Alan Moore and Douglas Rushkoff join me to discuss terror, terraformation, surveillance and the state. As things fall apart, and the center cannot hold.
“The problem with using big data analysis to predict the future is that it bases its understanding of the future entirely on the past,” explained Douglas Rushkoff, media theorist and author of Present Shock and other digital frontier explorations, via email. “It uses the vast quantity of data about what has already happened to calculate the probabilities of those things happening again. It looks at what people have seen, thought, and done before to figure out how those trends might continue into the future. But it has no way of contending with novelty. People, as much as we’d like to forget this part, are actually alive. Being alive, being creatures with free will, means we engage in anomalous behaviors. We do weird things. We do not behave completely logically. While we approach many routine things — like buying tampons — in predictable ways, we are less and less predictable when it comes to bigger, stranger decisions.”
Yes, predicting the behavior of purposefully indefinite terrorists brazenly skimming the global datascape proves a ludicrous proposition. But that deliberate imprecision nevertheless clears the launch pad for astronomical body counts and bonanza payouts, as more and more technocrats are employed to parse more and more data leading nowhere.
“The choice to blow up a bridge, for example, is already really novel,” said Rushkoff. “It is more apt to be relegated to the decision centers in our brains that aren’t working in a routine manner. Which brings me to the other big problem with attempting to use Big Data to identify terrorists: The sample size is really small. A whole lot more people buy tampons in a day than crash planes into a building. So the sample size for consumers of products is much much bigger than the sample size for terrorists. There just aren’t enough terrorists for statisticians to apply factor analysis and other big data predictive modeling techniques.”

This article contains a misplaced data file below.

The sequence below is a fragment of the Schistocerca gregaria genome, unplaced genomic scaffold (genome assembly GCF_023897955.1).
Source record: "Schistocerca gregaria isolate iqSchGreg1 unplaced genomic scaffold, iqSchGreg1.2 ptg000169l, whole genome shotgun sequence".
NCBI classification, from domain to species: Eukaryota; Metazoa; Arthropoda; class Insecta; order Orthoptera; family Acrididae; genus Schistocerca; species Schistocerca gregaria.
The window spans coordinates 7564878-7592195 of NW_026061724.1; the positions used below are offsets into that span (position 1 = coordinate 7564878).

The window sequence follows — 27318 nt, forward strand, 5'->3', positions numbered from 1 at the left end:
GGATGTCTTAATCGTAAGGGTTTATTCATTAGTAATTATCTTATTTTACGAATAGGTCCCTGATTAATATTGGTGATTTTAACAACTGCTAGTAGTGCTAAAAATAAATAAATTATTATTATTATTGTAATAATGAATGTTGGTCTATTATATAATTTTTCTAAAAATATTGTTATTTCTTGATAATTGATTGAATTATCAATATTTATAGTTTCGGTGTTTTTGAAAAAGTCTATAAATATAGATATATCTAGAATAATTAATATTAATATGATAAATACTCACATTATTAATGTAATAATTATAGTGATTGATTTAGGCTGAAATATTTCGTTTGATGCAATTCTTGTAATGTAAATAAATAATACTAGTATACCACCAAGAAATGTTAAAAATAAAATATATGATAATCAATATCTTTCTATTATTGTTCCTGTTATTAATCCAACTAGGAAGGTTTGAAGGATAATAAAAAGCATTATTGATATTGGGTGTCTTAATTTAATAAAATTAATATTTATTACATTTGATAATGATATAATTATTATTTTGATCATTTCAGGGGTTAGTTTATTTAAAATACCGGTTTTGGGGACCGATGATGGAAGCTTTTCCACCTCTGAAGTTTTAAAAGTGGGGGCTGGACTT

The lifeblood of the precrime industry is an amorphous enemy way too narrow to accurately predict, more valuable to consumers than citizens who should be paying attention, like the precrimers watching them, to more pressing apocalypses. Like the real-time terror of global warming, a planetary emergency way too existential for Generation Overshare to parse, quagmired as it is in technocratic stratagems and straw men.
“The reason we put these people in power over us is to restrict ourselves,” explained Alan Moore, author of prescient panoptic comics like Watchmen and V For Vendetta. whose Guy Fawkes mask has become a Mona Lisa for Occupy, Anonymous and other populist deprogrammers. “We are frightened by our possibilities. We don’t feel comfortable about being responsible for ourselves and for the societies in which we live. We would much rather delegate that to appointed figures who will inevitably abuse their positions, but we know that going in.”
“If as you say there is that realization dawning throughout culture at the moment, then that can only be a good thing,” Moore added. “The closer we get to reality, the better off we generally are.”
“There’s something quaint about these attempts to control us today, in a period where we are boiling with information and complexity, both of which have reached levels that could be called fractal, if that wasn’t a polite way of saying chaotic,” Moore told me by phone from Northampton. “I really don’t think that the old tyrannies work anymore. That’s a very liberating thing, although it is just a marker of how complex and alien our situation is rapidly becoming. We are reaching a boiling point, and what happens after that is unpredictable.”
No matter what comes, we won’t be able to politically and philosophically counter the surveillance state until we recognize ourselves within it. Disembodying dystopian desires to watch and be seen has short-circuited America into a cascading redundancy demanding that terrorism and crime are Other People, usually darker-skinned and economically disadvantaged.
Assimilating and repairing our complicity in our overreaching technocracy is a first principle, if any meaningful change is to be had. And to do that, we need to more honestly, and thoroughly, process and remember our information and history, so that our shared future is filled with more than the reductive mind-wiped drones whose control, recalling Drake, has become an accelerating obsession.
“It’s true we’re devoting more brain to active RAM than hard drive, if I might use that metaphor,” said Rushkoff. “We relegate memory to the web, and thus we forget. When 9/11 happened, we seemed to be surprised to learn that someone tried to blow up the United Nations just a few years earlier. Or the Holland Tunnel. The real problem is that we’re so distracted by the onslaught of communications and data that we can’t think. People are too busy responding to consider the implications.”
“I have been writing about big data surveillance by both corporations and government for years” he concluded. “Everyone who works in the industry knows full well what’s been going on. It is remarkable that this particular episode of documentation has become such a big deal. We are at the mercy of a system that is desperately attempting to maintain itself. So the way to keep humans from getting the plot is to disorient us. It’s not Cheney doing it; it’s the machine itself. That’s what made Snowden a hero. He stood up as a human against the machine.”
This article appeared on AlterNet